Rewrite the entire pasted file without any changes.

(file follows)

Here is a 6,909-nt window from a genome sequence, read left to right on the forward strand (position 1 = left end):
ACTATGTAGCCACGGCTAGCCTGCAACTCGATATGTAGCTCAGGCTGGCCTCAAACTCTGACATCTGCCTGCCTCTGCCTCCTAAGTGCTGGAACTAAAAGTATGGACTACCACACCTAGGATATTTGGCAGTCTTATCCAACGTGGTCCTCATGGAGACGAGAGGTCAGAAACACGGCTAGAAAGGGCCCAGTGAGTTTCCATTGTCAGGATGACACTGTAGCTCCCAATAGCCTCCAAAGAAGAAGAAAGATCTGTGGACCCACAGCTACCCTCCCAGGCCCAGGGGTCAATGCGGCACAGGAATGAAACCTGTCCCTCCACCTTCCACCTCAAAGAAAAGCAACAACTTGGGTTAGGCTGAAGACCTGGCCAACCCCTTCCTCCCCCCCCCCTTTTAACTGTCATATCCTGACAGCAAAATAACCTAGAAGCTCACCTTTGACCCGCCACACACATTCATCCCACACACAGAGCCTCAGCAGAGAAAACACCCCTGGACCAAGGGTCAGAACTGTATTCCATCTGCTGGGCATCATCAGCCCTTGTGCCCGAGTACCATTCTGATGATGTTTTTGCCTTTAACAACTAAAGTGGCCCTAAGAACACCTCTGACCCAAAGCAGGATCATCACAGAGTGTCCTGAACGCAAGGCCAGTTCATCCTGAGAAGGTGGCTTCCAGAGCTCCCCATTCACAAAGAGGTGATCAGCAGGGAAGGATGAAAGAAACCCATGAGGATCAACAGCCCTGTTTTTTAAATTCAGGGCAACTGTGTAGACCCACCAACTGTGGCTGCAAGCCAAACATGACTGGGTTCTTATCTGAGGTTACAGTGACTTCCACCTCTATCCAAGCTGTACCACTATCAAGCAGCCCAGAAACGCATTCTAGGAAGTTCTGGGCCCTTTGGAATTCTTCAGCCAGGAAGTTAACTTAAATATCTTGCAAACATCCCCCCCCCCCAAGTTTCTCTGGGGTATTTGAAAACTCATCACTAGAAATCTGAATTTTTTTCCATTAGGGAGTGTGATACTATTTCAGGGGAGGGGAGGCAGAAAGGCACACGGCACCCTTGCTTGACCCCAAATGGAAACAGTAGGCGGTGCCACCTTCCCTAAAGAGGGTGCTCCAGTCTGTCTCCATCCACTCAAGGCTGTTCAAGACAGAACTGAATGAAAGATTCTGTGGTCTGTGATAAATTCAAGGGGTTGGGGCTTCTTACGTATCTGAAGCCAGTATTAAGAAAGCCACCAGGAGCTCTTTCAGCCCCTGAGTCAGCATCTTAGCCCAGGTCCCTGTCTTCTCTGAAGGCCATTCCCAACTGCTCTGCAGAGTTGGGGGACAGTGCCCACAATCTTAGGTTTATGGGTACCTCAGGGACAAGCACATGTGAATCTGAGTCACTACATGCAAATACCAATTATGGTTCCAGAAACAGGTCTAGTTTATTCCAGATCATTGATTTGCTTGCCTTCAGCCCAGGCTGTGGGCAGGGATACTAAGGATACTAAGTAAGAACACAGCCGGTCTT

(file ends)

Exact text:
Here is a 6,909-nt window from a genome sequence, read left to right on the forward strand (position 1 = left end):
ACTATGTAGCCACGGCTAGCCTGCAACTCGATATGTAGCTCAGGCTGGCCTCAAACTCTGACATCTGCCTGCCTCTGCCTCCTAAGTGCTGGAACTAAAAGTATGGACTACCACACCTAGGATATTTGGCAGTCTTATCCAACGTGGTCCTCATGGAGACGAGAGGTCAGAAACACGGCTAGAAAGGGCCCAGTGAGTTTCCATTGTCAGGATGACACTGTAGCTCCCAATAGCCTCCAAAGAAGAAGAAAGATCTGTGGACCCACAGCTACCCTCCCAGGCCCAGGGGTCAATGCGGCACAGGAATGAAACCTGTCCCTCCACCTTCCACCTCAAAGAAAAGCAACAACTTGGGTTAGGCTGAAGACCTGGCCAACCCCTTCCTCCCCCCCCCCTTTTAACTGTCATATCCTGACAGCAAAATAACCTAGAAGCTCACCTTTGACCCGCCACACACATTCATCCCACACACAGAGCCTCAGCAGAGAAAACACCCCTGGACCAAGGGTCAGAACTGTATTCCATCTGCTGGGCATCATCAGCCCTTGTGCCCGAGTACCATTCTGATGATGTTTTTGCCTTTAACAACTAAAGTGGCCCTAAGAACACCTCTGACCCAAAGCAGGATCATCACAGAGTGTCCTGAACGCAAGGCCAGTTCATCCTGAGAAGGTGGCTTCCAGAGCTCCCCATTCACAAAGAGGTGATCAGCAGGGAAGGATGAAAGAAACCCATGAGGATCAACAGCCCTGTTTTTTAAATTCAGGGCAACTGTGTAGACCCACCAACTGTGGCTGCAAGCCAAACATGACTGGGTTCTTATCTGAGGTTACAGTGACTTCCACCTCTATCCAAGCTGTACCACTATCAAGCAGCCCAGAAACGCATTCTAGGAAGTTCTGGGCCCTTTGGAATTCTTCAGCCAGGAAGTTAACTTAAATATCTTGCAAACATCCCCCCCCCCCAAGTTTCTCTGGGGTATTTGAAAACTCATCACTAGAAATCTGAATTTTTTTCCATTAGGGAGTGTGATACTATTTCAGGGGAGGGGAGGCAGAAAGGCACACGGCACCCTTGCTTGACCCCAAATGGAAACAGTAGGCGGTGCCACCTTCCCTAAAGAGGGTGCTCCAGTCTGTCTCCATCCACTCAAGGCTGTTCAAGACAGAACTGAATGAAAGATTCTGTGGTCTGTGATAAATTCAAGGGGTTGGGGCTTCTTACGTATCTGAAGCCAGTATTAAGAAAGCCACCAGGAGCTCTTTCAGCCCCTGAGTCAGCATCTTAGCCCAGGTCCCTGTCTTCTCTGAAGGCCATTCCCAACTGCTCTGCAGAGTTGGGGGACAGTGCCCACAATCTTAGGTTTATGGGTACCTCAGGGACAAGCACATGTGAATCTGAGTCACTACATGCAAATACCAATTATGGTTCCAGAAACAGGTCTAGTTTATTCCAGATCATTGATTTGCTTGCCTTCAGCCCAGGCTGTGGGCAGGGATACTAAGGATACTAAGTAAGAACACAGCCGGTCTT